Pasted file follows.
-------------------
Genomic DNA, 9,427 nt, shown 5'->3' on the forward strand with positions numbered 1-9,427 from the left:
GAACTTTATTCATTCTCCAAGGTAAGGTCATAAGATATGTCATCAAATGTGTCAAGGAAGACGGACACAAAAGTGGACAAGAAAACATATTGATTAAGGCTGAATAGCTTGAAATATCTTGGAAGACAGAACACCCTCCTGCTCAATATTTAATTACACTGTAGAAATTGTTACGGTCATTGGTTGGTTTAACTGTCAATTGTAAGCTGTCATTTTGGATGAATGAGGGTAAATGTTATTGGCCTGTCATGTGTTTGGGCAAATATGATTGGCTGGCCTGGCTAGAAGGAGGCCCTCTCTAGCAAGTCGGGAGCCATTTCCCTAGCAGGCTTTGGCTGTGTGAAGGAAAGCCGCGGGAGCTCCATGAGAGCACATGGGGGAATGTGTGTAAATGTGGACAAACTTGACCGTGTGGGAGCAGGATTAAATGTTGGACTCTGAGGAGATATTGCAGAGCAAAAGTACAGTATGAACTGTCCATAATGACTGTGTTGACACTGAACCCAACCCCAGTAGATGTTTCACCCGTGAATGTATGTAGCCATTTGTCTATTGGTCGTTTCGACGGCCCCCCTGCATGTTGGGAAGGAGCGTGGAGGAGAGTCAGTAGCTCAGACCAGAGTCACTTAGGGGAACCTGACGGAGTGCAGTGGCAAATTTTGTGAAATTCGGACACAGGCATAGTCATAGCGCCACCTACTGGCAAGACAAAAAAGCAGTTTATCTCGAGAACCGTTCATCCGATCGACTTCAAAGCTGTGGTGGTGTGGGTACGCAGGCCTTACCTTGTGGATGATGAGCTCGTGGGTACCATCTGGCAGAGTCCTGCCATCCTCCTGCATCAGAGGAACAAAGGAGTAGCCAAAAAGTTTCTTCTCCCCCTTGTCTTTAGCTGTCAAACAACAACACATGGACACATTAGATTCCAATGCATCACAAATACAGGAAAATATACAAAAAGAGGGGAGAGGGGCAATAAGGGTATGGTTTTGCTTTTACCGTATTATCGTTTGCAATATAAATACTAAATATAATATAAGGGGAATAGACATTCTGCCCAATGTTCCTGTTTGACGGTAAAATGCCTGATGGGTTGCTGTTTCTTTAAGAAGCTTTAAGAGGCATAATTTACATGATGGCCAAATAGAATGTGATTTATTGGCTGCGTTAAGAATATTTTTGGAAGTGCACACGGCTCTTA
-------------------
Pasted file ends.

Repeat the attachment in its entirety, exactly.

Genomic DNA, 9,427 nt, shown 5'->3' on the forward strand with positions numbered 1-9,427 from the left:
GAACTTTATTCATTCTCCAAGGTAAGGTCATAAGATATGTCATCAAATGTGTCAAGGAAGACGGACACAAAAGTGGACAAGAAAACATATTGATTAAGGCTGAATAGCTTGAAATATCTTGGAAGACAGAACACCCTCCTGCTCAATATTTAATTACACTGTAGAAATTGTTACGGTCATTGGTTGGTTTAACTGTCAATTGTAAGCTGTCATTTTGGATGAATGAGGGTAAATGTTATTGGCCTGTCATGTGTTTGGGCAAATATGATTGGCTGGCCTGGCTAGAAGGAGGCCCTCTCTAGCAAGTCGGGAGCCATTTCCCTAGCAGGCTTTGGCTGTGTGAAGGAAAGCCGCGGGAGCTCCATGAGAGCACATGGGGGAATGTGTGTAAATGTGGACAAACTTGACCGTGTGGGAGCAGGATTAAATGTTGGACTCTGAGGAGATATTGCAGAGCAAAAGTACAGTATGAACTGTCCATAATGACTGTGTTGACACTGAACCCAACCCCAGTAGATGTTTCACCCGTGAATGTATGTAGCCATTTGTCTATTGGTCGTTTCGACGGCCCCCCTGCATGTTGGGAAGGAGCGTGGAGGAGAGTCAGTAGCTCAGACCAGAGTCACTTAGGGGAACCTGACGGAGTGCAGTGGCAAATTTTGTGAAATTCGGACACAGGCATAGTCATAGCGCCACCTACTGGCAAGACAAAAAAGCAGTTTATCTCGAGAACCGTTCATCCGATCGACTTCAAAGCTGTGGTGGTGTGGGTACGCAGGCCTTACCTTGTGGATGATGAGCTCGTGGGTACCATCTGGCAGAGTCCTGCCATCCTCCTGCATCAGAGGAACAAAGGAGTAGCCAAAAAGTTTCTTCTCCCCCTTGTCTTTAGCTGTCAAACAACAACACATGGACACATTAGATTCCAATGCATCACAAATACAGGAAAATATACAAAAAGAGGGGAGAGGGGCAATAAGGGTATGGTTTTGCTTTTACCGTATTATCGTTTGCAATATAAATACTAAATATAATATAAGGGGAATAGACATTCTGCCCAATGTTCCTGTTTGACGGTAAAATGCCTGATGGGTTGCTGTTTCTTTAAGAAGCTTTAAGAGGCATAATTTACATGATGGCCAAATAGAATGTGATTTATTGGCTGCGTTAAGAATATTTTTGGAAGTGCACACGGCTCTTA